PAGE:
The Courtland-Salem playoff matchup last year was just a football game, albeit an important one for a team conditioned to accept nothing less than victory.

However, in the part of Spotsylvania County that encompasses the Courtland high school district, the football team belongs to much more than the players, their families and their friends. In few places in the Washington metropolitan area is football as much a part of the entire community as it is in Courtland, and that is why a Cougars loss seems to stop the world.

The memory of the 21-7 loss to Salem in the finals of the Virginia AAA Northwest Region playoffs, still is prominent in the mind of Courtland and they are using it for motivation this season.

"That was devastating," said all-state senior Todd Cook, a 6-foot, 240-pound offensive guard and defensive nose tackle. "I just sat in the corner and no one said a thing in the locker room. It was weird to see so many of your friends -- who you been through so much with and who you had seen accomplish so much -- sit there crying."

The Cougars, who between 1982 and 1985 won three state AA championships, opened this season with a 61-0 victory over nearby Spotsylvania. Last Friday, Courtland controlled Potomac, 14-0, in a key district game. If Courtland can get past visiting Woodbridge tomorrow night, there will be little to prevent the Cougars from claiming a second straight Commonwealth District championship.

But that title may be the Cougars' last for a while, at least at the AAA level. Next year, a new high school is scheduled to open about four miles from rapidly-expanding Courtland. It will relieve enough overcrowding at the school, which opened in 1980, to drop it back to AA.

Another speculation is whether Coach Ken Brown will be able to resist the temptation to move to the new school. He had coached for 10 years at Spotsylvania, winning six Battlefield District titles, before moving to Courtland with assistants Paul Neal, Tim Coleman and Rick Holcomb.

"I went to Courtland because I wanted an opportunity to help start a new program where you didn't have to rely on any previous restrictions or traditions," said Brown. "We had a chance to start a new tradition, and because we started winning right away, the whole community got behind us.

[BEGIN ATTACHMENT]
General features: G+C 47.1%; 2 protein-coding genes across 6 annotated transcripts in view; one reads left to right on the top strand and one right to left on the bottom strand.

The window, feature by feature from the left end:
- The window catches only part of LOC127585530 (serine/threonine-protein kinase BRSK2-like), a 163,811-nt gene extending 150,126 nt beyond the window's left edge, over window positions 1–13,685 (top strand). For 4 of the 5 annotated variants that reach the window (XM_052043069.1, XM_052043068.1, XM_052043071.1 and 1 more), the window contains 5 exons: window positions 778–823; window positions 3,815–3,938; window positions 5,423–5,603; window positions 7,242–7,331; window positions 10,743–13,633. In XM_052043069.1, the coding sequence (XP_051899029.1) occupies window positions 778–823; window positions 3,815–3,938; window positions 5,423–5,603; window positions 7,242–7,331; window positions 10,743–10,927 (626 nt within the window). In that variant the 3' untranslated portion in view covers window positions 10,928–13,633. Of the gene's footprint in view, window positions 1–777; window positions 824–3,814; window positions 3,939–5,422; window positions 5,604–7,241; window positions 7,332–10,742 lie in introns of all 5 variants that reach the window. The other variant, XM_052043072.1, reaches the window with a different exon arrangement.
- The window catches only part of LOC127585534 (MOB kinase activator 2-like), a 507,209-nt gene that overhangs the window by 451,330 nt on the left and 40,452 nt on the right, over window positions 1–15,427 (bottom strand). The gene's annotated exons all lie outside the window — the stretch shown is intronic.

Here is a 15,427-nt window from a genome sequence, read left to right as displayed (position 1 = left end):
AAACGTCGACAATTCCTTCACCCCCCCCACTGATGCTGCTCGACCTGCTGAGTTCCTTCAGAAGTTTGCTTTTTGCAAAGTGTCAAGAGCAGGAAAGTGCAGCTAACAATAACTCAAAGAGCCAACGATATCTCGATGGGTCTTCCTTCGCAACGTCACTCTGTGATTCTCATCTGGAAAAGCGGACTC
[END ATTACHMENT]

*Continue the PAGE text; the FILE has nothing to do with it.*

"But I have never even thought about the new school. That is a long way off. I am only concerned with this season."

This season has the potential to be a very good one. Many people believe Brown, who is 72-6-2 since 1981, has assembled his best team ever.

If Courtland is loaded with talent, other Commonwealth teams better look out because this team has traditionally won with preparation second to none and a simple refusal to lose. Prior to this season, only one player, tight end/linebacker Jason Wilson, now a freshman at Virginia Tech, has ever earned an NCAA Division I-A scholarship.

"One reason we have so much success is because we don't make mistakes and everybody on this team and the whole community think we are going to win," said fullback/defensive end Tim Canada, who along with Cook, defensive back Stephan Banks and linebacker Alan Heddings will probably all be at Division I-A universities next fall. "It has become tradition to win. If a game is close, we will find a way to win."

In the past, the ball always seemed to bounce Courtland's way - if the Cougars hadn't already pushed it there. Last season, they won a game in the closing minute by recovering an opponent's bad punt snap in the end zone for a touchdown.

For more than 30 minutes before an opening kickoff, and whenever the Cougars are threatening to put away an opponent during the game, their fans revive another tradition -- the rallying cry of "RAW MEAT." The phrase is not just lost in the night air.

"Courtland takes advantage of every mistake a team makes and they look to go for a big play right away after it," said Potomac Coach Bill Brown. "It is like a bunch of sharks you see in a movie swimming calmly in the water, but as soon as they see blood, look out, because they will be swarming."

To Ken Brown, it is a matter of upholding his coaching philosophy. "There is a difference in expecting to win and hoping to win. I don't think our athletes as a whole are any better than most other places. We really haven't had any superstars until this year, but we have always had depth. Most important is that our coaches know the excellence level it takes to win."

The football tradition, and the position the team holds among a community which will regularly account for more than 2,000 fans at away games, almost makes it an honor to be on the team. The attrition rate, from players who start out with the freshman team, is small even among players who will be no more than backups for four years.

So talented that he could not be held back is sophomore Brian Culley. The 6-foot, 170-pound halfback has averaged 108 yards rushing over his first two varsity games.

Although Courtland's stay at the AAA level may conclude this season as just a two-year journey, it looks like it's going to be an impressive one.

"The captains remind the players before we take the field how bad that loss felt last year," said Ken Brown. "They let them know they did not want to feel that way again."